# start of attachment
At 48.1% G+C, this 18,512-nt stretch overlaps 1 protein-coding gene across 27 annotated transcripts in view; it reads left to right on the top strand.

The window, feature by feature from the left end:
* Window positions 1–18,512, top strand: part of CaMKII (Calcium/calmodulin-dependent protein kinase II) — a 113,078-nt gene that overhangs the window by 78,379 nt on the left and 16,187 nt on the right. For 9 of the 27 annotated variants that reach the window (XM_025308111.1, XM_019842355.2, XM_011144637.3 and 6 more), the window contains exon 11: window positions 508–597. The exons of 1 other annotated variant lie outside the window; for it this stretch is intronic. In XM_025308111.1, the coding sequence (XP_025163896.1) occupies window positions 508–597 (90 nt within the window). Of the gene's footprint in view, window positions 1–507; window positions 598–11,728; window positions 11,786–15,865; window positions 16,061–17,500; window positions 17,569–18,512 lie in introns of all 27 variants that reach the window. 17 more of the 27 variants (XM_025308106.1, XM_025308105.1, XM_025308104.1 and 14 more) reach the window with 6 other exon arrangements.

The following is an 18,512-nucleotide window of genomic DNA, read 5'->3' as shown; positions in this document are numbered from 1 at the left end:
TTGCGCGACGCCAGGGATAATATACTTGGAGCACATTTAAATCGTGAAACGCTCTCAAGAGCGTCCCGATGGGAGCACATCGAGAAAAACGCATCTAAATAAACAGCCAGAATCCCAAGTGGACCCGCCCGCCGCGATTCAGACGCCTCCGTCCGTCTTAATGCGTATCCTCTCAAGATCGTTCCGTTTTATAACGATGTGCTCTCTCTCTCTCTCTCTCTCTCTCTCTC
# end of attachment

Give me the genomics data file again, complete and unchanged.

At 48.1% G+C, this 18,512-nt stretch overlaps 1 protein-coding gene across 27 annotated transcripts in view; it reads left to right on the top strand.

The window, feature by feature from the left end:
* Window positions 1–18,512, top strand: part of CaMKII (Calcium/calmodulin-dependent protein kinase II) — a 113,078-nt gene that overhangs the window by 78,379 nt on the left and 16,187 nt on the right. For 9 of the 27 annotated variants that reach the window (XM_025308111.1, XM_019842355.2, XM_011144637.3 and 6 more), the window contains exon 11: window positions 508–597. The exons of 1 other annotated variant lie outside the window; for it this stretch is intronic. In XM_025308111.1, the coding sequence (XP_025163896.1) occupies window positions 508–597 (90 nt within the window). Of the gene's footprint in view, window positions 1–507; window positions 598–11,728; window positions 11,786–15,865; window positions 16,061–17,500; window positions 17,569–18,512 lie in introns of all 27 variants that reach the window. 17 more of the 27 variants (XM_025308106.1, XM_025308105.1, XM_025308104.1 and 14 more) reach the window with 6 other exon arrangements.

The following is an 18,512-nucleotide window of genomic DNA, read 5'->3' as shown; positions in this document are numbered from 1 at the left end:
TTGCGCGACGCCAGGGATAATATACTTGGAGCACATTTAAATCGTGAAACGCTCTCAAGAGCGTCCCGATGGGAGCACATCGAGAAAAACGCATCTAAATAAACAGCCAGAATCCCAAGTGGACCCGCCCGCCGCGATTCAGACGCCTCCGTCCGTCTTAATGCGTATCCTCTCAAGATCGTTCCGTTTTATAACGATGTGCTCTCTCTCTCTCTCTCTCTCTCTCTCTC